To finalise the chronological order of court proceedings in Scotland, I should add that on I May this year the Inner House of the Court of Session, in effect, ordered Senor Campins to deliver the children immediately to Scotland, but this order has no effect in relation to the Spanish courts, I understand, and certainly the Court of Session has no means whereby it can compel Senor Campins to return the children to Mrs. Campins.

It is clear that, in arriving at the decision to allow Senor Campins access to his children in Spain on holiday, the court took seriously into account three undertakings which were given. The first of these was given in August 1977 before the notary to the metropolitan court of Tarragona, when under oath Mr. Campins agreed that he would return the children to Scotland if he got access in Spain.

In June 1978, in the presence of the presiding judge of the district No. 2 court in Tarragona and in the presence of the clerk of the court, Senor Campins swore an oath conceding that the children should normally reside with their mother, but he then sought to have them in Spain periodically and he accepted that there was an obligation to return the children to Scotland.

Lastly, a formal undertaking was given in person by Senor Campins to the Inner House of the Court of Session, before the Lord President of the Inner House, Lord Cameron and Lord Johnston, that if he was given residential access to the children in Spain he would return them. There is no doubt—this is borne out by the written judgment—that it was the giving of the three undertakings that influenced the court in awarding holiday access in Spain. It is clear beyond peradventure that Mr. Campins recognised the jurisdiction of the Court of Session by appealing to it for residential access in Spain. It is now clear that he used and abused the Scottish courts and obtained the children by an illegal act. That is a matter of great seriousness.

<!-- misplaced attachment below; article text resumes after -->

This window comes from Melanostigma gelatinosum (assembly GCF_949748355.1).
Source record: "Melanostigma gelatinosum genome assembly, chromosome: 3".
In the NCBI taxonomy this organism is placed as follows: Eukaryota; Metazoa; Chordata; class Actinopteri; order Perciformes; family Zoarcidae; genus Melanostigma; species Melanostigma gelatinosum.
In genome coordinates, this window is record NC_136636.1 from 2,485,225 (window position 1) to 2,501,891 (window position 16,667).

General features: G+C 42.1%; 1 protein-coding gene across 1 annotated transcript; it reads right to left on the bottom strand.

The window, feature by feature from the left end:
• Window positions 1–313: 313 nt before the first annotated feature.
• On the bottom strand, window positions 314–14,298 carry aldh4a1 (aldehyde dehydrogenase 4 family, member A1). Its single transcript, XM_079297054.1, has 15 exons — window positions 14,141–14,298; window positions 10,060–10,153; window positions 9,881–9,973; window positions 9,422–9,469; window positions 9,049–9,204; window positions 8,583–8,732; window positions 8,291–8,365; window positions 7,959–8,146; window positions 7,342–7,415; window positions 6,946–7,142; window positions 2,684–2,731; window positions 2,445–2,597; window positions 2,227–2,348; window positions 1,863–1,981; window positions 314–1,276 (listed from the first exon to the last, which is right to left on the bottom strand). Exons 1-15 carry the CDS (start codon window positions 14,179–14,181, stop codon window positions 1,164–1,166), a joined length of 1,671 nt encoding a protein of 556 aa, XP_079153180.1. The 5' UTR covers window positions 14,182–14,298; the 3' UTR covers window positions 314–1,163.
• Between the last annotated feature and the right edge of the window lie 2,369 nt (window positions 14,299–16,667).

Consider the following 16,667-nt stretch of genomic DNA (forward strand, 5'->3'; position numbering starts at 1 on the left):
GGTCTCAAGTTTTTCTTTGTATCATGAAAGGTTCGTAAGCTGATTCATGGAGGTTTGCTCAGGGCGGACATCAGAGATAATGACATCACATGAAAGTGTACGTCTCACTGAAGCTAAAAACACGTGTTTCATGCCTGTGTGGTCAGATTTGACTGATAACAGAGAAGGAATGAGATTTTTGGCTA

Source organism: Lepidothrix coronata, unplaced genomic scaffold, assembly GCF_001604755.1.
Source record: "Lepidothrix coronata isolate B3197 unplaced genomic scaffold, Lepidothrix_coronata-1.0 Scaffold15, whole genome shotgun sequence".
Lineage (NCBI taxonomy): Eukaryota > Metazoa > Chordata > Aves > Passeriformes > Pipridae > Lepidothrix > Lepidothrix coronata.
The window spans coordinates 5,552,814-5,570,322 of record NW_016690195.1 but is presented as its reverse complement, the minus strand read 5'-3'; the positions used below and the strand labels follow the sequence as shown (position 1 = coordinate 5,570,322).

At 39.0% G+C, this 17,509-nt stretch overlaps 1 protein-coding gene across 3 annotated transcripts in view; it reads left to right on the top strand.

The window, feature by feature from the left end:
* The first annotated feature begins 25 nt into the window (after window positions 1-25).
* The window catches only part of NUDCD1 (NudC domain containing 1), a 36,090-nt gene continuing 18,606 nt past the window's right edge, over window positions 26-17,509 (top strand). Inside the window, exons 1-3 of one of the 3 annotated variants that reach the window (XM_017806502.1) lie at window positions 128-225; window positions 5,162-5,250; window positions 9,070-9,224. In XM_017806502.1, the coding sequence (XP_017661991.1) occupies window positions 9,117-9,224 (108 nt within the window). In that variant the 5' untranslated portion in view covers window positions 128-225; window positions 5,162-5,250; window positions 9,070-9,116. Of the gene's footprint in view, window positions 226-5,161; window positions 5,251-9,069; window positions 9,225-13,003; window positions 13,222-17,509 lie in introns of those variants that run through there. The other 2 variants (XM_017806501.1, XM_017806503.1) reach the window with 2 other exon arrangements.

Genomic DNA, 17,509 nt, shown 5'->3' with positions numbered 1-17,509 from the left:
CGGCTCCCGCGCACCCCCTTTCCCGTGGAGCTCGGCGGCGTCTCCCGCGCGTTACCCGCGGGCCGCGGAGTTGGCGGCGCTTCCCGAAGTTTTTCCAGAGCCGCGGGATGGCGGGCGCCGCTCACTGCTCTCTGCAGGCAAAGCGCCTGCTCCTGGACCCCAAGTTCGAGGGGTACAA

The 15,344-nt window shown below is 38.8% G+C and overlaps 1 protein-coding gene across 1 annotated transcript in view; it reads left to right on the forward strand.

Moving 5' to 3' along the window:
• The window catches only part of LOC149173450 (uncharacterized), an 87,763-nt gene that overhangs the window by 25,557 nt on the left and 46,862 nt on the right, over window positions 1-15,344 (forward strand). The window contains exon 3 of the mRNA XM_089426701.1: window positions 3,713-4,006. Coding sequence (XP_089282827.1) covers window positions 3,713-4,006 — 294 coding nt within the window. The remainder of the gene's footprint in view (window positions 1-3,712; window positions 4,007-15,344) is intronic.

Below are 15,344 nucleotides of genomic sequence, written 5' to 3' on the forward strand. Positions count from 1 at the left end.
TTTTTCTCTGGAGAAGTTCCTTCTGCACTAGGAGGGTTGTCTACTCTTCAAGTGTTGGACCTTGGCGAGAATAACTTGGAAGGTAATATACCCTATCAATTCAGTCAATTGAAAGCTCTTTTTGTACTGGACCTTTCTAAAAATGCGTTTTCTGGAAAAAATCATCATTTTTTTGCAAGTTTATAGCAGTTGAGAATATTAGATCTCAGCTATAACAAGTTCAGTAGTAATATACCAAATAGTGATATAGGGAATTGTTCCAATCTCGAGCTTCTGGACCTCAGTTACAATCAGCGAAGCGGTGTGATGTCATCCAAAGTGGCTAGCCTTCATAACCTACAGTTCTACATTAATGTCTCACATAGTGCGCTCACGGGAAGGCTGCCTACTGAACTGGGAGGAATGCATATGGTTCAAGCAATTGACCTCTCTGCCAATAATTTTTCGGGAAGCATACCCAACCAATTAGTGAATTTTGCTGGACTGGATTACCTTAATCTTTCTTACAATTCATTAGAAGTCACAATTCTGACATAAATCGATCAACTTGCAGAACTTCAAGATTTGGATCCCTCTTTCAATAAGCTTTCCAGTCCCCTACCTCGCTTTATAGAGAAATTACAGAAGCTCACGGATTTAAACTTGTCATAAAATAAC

It is true to say that Mr. Campins used and abused his own Government's diplomatic services. One of the undertakings to return the children was lodged on his behalf by the Spanish Consul General in Liverpool. I have reason to believe that that has caused some concern within the Spanish Diplomatic Corps. I am taking the opportunity on Thursday, together with my hon. Friend the Member for Edinburgh, East (Mr. Strang), who has done a great deal of work in the past for Mrs. Campins, and my hon. Friend the Member for Dunbartonshire, Central (Mr. McCartney), who also has an interest in the case, to meet the chargé d'affaires of the Spanish embassy to emphasise and re-emphasise our great concern at what has happened.

Certainly Mr. Campins is in contempt of Scottish law, and I believe that he is in contempt of Spanish law. Mrs. Campins was always fearful that if the children went to Spain they would not be returned to her. It was for that reason that she initially resisted the children's going to Spain. As a result, she spent a week in prison. It now transpires that her fears were well-founded. Her worst fears have been confirmed. Mr. Campins has publicly stated that he has no intention of ever returning the children to their mother in Scotland.

Mr. Campins's scandalous behaviour may have wider repercussions. It may be that in future an innocent mother or father who applies for access in the British courts, and who has every intention of complying with court orders and returning the children after a holiday period, will be frustrated because of Mr. Campins's unprincipled actions. Surely British courts will take seriously the giving of three undertakings under oath under the Spanish judicial system. Apparently these can be brushed aside as though they are of no account.